nakul film

Acclaimed Indian American choreographer Nakul Dev Mahajan is seen in a still from a new documentary, “Live, Love, Dance: The Nakul Dev Mahajan Story.” (YouTube screenshot)

Fans of acclaimed Indian American choreographer Nakul Dev Mahajan are aware of his award-winning work on American television, but they don’t know anything about his personal life, or his journey to the top.

Now a new biographical documentary film, centered on the “So You Think You Can Dance” choreographer, offers a rare insight into his private life.

Titled “Live, Love, Dance: The Nakul Dev Mahajan Story,” the one hour-38-minute film on YouTube traces his trials and tribulations: surviving cancer; being a South Asian gay man; and pursuing an unconventional career path.

Directed by filmmaker Yash Patel, the documentary, according to its YouTube description, “will inspire you to ‘live’ your life to its fullest, ‘love’ without any inhibitions and ‘dance’ your way to making all your dreams come true.”

Nakul’s parents Mahesh and Renu Mahajan and sister Anu Parks also feature in the documentary. They recall their thoughts and feelings after learning of his cancer diagnosis.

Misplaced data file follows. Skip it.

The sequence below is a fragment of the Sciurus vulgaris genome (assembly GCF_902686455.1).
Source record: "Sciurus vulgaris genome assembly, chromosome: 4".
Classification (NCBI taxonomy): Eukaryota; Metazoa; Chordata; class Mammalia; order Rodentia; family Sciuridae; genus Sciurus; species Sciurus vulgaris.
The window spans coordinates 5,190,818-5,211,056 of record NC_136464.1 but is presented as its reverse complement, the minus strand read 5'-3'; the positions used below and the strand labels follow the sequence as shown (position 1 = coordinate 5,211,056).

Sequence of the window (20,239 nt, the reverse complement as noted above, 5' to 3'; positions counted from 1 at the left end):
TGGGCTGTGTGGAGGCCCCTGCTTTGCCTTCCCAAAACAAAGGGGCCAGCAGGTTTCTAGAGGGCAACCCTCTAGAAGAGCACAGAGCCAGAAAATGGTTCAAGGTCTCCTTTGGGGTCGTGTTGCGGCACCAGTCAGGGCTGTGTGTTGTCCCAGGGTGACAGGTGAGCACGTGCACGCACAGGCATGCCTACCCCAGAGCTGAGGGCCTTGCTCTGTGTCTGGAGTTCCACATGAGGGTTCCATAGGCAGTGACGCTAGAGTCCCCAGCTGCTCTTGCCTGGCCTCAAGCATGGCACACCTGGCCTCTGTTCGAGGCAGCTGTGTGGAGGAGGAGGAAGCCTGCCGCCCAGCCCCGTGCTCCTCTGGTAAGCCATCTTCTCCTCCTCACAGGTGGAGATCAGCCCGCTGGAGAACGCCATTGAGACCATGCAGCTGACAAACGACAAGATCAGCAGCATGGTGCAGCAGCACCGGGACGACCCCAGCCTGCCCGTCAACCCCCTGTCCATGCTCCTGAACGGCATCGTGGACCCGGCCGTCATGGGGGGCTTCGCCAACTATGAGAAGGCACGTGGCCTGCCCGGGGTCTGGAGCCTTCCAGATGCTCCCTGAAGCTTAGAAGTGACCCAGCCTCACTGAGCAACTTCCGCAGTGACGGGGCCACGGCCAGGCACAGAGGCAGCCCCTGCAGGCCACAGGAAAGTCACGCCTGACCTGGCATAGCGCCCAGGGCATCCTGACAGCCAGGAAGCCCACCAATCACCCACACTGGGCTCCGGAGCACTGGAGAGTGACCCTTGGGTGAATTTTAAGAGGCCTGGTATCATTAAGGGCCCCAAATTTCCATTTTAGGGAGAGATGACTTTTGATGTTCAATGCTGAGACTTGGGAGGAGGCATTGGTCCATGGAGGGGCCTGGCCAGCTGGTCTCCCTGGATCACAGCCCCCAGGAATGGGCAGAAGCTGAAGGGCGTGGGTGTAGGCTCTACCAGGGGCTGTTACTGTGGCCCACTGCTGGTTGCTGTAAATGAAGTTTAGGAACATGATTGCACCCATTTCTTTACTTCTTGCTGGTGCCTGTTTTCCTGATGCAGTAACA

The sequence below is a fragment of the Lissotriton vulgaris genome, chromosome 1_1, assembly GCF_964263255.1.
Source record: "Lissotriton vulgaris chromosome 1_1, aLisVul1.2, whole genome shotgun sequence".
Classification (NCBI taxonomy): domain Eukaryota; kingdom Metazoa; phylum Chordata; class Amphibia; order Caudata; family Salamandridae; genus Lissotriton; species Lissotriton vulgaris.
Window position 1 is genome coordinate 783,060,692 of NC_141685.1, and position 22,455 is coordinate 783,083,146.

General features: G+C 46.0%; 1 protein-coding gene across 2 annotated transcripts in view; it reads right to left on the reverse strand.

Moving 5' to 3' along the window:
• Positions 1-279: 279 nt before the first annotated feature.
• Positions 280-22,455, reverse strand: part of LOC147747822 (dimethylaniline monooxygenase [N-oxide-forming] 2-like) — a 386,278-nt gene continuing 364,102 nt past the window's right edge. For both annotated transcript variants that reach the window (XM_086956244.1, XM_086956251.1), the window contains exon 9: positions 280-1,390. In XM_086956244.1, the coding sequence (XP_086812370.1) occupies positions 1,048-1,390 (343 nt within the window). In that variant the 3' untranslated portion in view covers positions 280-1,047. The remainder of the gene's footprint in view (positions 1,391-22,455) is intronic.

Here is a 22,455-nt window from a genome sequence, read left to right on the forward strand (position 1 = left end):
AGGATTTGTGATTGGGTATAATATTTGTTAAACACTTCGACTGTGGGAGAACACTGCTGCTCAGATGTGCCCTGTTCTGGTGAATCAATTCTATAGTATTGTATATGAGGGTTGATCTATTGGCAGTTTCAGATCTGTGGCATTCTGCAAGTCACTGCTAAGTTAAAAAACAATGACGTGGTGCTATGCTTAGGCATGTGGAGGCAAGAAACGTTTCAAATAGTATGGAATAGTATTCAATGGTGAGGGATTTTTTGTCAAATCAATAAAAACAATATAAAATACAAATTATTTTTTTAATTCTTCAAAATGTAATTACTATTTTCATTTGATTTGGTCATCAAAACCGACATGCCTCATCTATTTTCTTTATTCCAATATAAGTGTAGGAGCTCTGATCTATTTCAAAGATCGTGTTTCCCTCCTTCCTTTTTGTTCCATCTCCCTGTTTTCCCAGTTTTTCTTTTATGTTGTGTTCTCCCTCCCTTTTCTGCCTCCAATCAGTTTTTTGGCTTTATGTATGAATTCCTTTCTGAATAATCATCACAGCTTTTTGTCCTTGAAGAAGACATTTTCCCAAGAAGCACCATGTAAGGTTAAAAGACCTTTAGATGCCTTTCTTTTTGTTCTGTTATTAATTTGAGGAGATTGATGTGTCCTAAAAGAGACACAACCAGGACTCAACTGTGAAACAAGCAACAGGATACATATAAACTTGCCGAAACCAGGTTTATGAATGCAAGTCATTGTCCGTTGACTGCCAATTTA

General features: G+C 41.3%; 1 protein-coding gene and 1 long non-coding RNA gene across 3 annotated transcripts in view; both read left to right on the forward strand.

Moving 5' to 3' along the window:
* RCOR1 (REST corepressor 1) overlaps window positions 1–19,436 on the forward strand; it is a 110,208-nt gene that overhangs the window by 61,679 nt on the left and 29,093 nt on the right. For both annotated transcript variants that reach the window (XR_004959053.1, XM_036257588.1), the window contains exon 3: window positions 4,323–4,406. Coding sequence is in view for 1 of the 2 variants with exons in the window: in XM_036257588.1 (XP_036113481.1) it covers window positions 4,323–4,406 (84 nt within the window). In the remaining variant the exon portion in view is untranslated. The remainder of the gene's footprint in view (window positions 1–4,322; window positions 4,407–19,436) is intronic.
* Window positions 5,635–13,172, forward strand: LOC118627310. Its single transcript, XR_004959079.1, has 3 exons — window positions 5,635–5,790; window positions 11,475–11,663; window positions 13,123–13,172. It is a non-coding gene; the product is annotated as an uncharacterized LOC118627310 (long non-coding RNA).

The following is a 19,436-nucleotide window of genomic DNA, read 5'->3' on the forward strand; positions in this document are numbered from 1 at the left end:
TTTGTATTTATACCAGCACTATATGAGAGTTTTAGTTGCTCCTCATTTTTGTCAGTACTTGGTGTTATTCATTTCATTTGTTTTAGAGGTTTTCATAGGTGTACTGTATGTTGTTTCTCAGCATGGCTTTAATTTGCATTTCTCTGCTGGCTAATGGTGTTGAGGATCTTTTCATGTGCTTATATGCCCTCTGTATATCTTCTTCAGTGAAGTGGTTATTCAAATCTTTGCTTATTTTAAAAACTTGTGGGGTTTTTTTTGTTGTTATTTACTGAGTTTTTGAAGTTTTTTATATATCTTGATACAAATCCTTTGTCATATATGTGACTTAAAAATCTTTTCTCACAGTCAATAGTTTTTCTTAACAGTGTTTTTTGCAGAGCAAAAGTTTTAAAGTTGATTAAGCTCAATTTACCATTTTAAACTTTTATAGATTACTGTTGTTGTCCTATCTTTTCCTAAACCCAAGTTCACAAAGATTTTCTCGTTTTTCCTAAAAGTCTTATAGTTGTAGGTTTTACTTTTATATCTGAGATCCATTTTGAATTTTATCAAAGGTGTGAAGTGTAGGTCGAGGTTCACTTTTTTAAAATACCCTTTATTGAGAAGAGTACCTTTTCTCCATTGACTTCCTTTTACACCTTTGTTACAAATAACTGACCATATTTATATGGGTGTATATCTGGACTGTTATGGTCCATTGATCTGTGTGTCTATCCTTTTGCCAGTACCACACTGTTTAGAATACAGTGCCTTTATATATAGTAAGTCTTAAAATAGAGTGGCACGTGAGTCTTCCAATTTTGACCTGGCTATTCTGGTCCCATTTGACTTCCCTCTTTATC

“It was tough. It was hard,” says his mother, fighting back tears. “But we were together, and we took care of him. I told him, ‘We’ll fight, and we won’t let anything happen to you.’”

Nakul says in the film that the timing couldn’t have been worse.

“It was happening in a time when I felt that my life is finally content and together,” he says. “My career was fantastic, everything was in its place, the studios, whatever TV opportunities I was getting. I came out to my parents, so I know I wasn’t hiding anymore, I just bought a home. Finally, I’m living with my modern family with my husband, my adopted daughter Khushi so life is great and then this happens.”

It also includes interviews with Paula Abdul, Nigel Lythgoe, Jeff Thacker and Nina Davuluri, to name a few. 

“The film makers and I are very proud of the outcome and feedback we have been getting,” said Mahajan. “This film had an extremely small budget, basically none, and everyone worked pro-bono, as they all believed that these stories needed to be told in our communities.”

Watch the film here:

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